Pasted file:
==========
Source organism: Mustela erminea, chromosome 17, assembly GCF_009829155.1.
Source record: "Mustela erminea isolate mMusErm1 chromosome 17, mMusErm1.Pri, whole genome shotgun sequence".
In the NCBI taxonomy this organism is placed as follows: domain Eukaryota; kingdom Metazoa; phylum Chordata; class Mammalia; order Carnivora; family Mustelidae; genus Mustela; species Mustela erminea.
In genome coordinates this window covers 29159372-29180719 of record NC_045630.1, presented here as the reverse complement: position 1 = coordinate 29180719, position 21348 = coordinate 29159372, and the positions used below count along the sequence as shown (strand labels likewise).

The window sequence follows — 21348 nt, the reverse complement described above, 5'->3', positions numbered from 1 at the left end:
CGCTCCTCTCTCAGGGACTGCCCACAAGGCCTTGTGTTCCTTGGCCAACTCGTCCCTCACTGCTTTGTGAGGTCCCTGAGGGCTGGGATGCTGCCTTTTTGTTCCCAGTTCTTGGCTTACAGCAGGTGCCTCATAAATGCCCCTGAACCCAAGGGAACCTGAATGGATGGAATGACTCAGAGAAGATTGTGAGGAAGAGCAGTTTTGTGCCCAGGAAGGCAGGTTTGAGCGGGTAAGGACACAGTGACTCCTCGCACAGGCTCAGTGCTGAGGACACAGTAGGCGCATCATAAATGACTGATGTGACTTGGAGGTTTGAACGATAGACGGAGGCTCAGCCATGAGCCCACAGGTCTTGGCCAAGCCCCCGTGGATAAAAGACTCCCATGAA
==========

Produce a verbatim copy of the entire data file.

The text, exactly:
Source organism: Mustela erminea, chromosome 17, assembly GCF_009829155.1.
Source record: "Mustela erminea isolate mMusErm1 chromosome 17, mMusErm1.Pri, whole genome shotgun sequence".
In the NCBI taxonomy this organism is placed as follows: domain Eukaryota; kingdom Metazoa; phylum Chordata; class Mammalia; order Carnivora; family Mustelidae; genus Mustela; species Mustela erminea.
In genome coordinates this window covers 29159372-29180719 of record NC_045630.1, presented here as the reverse complement: position 1 = coordinate 29180719, position 21348 = coordinate 29159372, and the positions used below count along the sequence as shown (strand labels likewise).

The window sequence follows — 21348 nt, the reverse complement described above, 5'->3', positions numbered from 1 at the left end:
CGCTCCTCTCTCAGGGACTGCCCACAAGGCCTTGTGTTCCTTGGCCAACTCGTCCCTCACTGCTTTGTGAGGTCCCTGAGGGCTGGGATGCTGCCTTTTTGTTCCCAGTTCTTGGCTTACAGCAGGTGCCTCATAAATGCCCCTGAACCCAAGGGAACCTGAATGGATGGAATGACTCAGAGAAGATTGTGAGGAAGAGCAGTTTTGTGCCCAGGAAGGCAGGTTTGAGCGGGTAAGGACACAGTGACTCCTCGCACAGGCTCAGTGCTGAGGACACAGTAGGCGCATCATAAATGACTGATGTGACTTGGAGGTTTGAACGATAGACGGAGGCTCAGCCATGAGCCCACAGGTCTTGGCCAAGCCCCCGTGGATAAAAGACTCCCATGAA